How to Clean 5 Things in Your Bathroom You Didn't Know You Had To

BY: Aimee Algas Alker |Apr 7, 2020

We let you know about the things you must clean in your kitchen—and no, the dishwasher doesn't clean itself. Now we're moving on to the bathroom, where we're going beyond the obvious (toilet and sink) to the items you must attend to in order for the bathroom to be really clean.

This is part of a series. We've already covered the kitchen. Stay tuned for how to clean things you didn't know you had to—in the bedroom, the laundry room, and the rest of the home.

How to Clean a Shower Head

Mineral deposits can clog the little holes in a shower head, so if water isn't coming out of all of the openings, it's time to clean it.


  1. Use a sponge or old toothbrush to clean loose deposits

  2. Fill a plastic bag with a 1:1 solution of vinegar and warm water

  3. Put the showerhead in the bag, so the holes are submerged, and fasten it with a rubber band or twist tie

  4. Leave it to soak for 20 minutes or more

  5. Flush the debris away by running the shower on very hot water

  6. Use a toothbrush or paperclip to remove any lingering deposits

Pro Tip

If your shower head is removable, take it off to get a deeper clean. 

How often

Clean every 6 months, or whenever you notice a change in water pressure. 

How to Clean Bath Toys

Mold can build up inside and outside bath toys, creating a toxic swill. Cleaning bath toys can be difficult—but it's not as hard as it seems.


First, as far as a cleaning solution goes, you have two options: Bleach is super-effective, but if not rinsed away thoroughly, potentially harmful to little bodies. Experts say white vinegar can be just as effective and much safer—at most, it will not taste great when squirted into little mouths. Either way, a solution of 1/2 to 1 cup of bleach or vinegar in a gallon of water should suffice.

  1. Squeeze any remaining water out of the toy and allow it to dry.

  2. Soak the toy in the solution for at least an hour; overnight is best. Be sure to squeeze the solution into the toy and swish it around to be sure it gets all over the inside.

  3. Scrub the outside of the toy with a toothbrush soaked in your solution

  4. Rinse the toy thoroughly (until you no longer smell bleach when you squeeze water out of it), and allow to dry completely, preferably in the sun.

Pro Tip

To prevent the need to clean the inside again, when the toy is dry, seal the hole with a glue gun or super glue.

How often 

Once a week

How to Clean a Toothbrush Holder

Some say the toothbrush holder is one of the germiest spots in the house, mostly because it's in the bathroom, but also because people don't often consider cleaning it. It's a hotbed for mold and germs.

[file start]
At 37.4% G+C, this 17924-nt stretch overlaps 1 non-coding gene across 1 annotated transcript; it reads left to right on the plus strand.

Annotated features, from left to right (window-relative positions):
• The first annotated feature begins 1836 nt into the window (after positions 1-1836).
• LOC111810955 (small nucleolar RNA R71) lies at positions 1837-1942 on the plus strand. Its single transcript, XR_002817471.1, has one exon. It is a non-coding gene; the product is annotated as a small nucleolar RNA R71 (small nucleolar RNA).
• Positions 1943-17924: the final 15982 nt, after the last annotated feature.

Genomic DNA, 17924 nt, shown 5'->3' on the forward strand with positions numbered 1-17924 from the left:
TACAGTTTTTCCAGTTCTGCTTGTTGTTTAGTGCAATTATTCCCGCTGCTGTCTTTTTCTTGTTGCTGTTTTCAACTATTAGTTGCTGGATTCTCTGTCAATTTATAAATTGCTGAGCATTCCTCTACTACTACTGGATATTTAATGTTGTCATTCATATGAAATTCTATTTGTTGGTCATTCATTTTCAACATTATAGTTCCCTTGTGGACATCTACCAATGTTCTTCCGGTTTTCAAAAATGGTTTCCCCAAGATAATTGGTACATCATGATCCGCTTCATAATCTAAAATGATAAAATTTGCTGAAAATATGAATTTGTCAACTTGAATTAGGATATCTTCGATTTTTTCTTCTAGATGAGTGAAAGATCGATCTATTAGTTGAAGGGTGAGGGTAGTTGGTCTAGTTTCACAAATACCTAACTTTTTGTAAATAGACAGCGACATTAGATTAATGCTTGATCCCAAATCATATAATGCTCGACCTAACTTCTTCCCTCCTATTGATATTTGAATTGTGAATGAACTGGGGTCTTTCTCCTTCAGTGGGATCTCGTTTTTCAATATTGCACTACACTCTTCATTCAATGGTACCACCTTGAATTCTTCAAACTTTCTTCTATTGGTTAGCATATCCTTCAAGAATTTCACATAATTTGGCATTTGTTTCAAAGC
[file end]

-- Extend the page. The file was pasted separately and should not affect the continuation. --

1. Rinse it with hot water

  2. Use an old toothbrush or pipe cleaner to scrub it inside and out

  3. Soak it in antibacterial mouthwash or a 1:1 vinegar-water solution for at least 5 minutes

  4. Rinse, scrub, and rinse it again

  5. Let it dry thoroughly before putting your toothbrushes back in it

Pro Tip

You can also run it through the dishwasher or use toothpaste to scrub it.

How often 

Once a month

How to Clean a Shower Curtain

Mildew and soap scum buildup on a shower curtain cause discoloration and general grossness. Luckily, it's easy to clean. 


You've two got options. You can simply wipe it down by hand, with a damp cloth sprinkled with baking soda. Alternately, you can use your washing machine, even if the curtain's made of plastic or vinyl.

  1. Set the machine on warm.

  2. Fortify your regular dose of laundry detergent with baking soda or bleach.

  3. Run the machine as usual.

  4. If you can, add a cup of vinegar to the rinse cycle,
  5. Drip dry or put in dryer on the lowest heat setting.

Pro Tip

Adding a couple of bath towels to the load keeps the curtain from wrinkling.

How often 

Ideally, once a month to every 3 months

How to Clean a Sink Faucet

You're probably already cleaning the outside of your faucet during your routine bathroom cleans, but a deep clean goes a long way toward removing hard water deposits, which can affect your water pressure and dull the shine of your fixture. 


  1. First, check what material your faucet is made of; some cleaning solutions aren't meant for iron or nickel, for example.

  2. Make your solution: either a blend of water and calcium remover (for which you should use gloves) or undiluted white vinegar

  3. Pour this solution into a baggie and wrap it around the faucet, tying it up with a twist tie or rubber band

  4. Let the faucet soak for anywhere from 1 to 24 hours (the calcium remover will work more quickly)

  5. Scrub off loosened buildup inside and outside the faucet with a toothbrush

  6. Rinse and dry

Pro Tip

Using a microfiber towel to dry your faucet will give it extra shine.

How often 

Every 3–6 months


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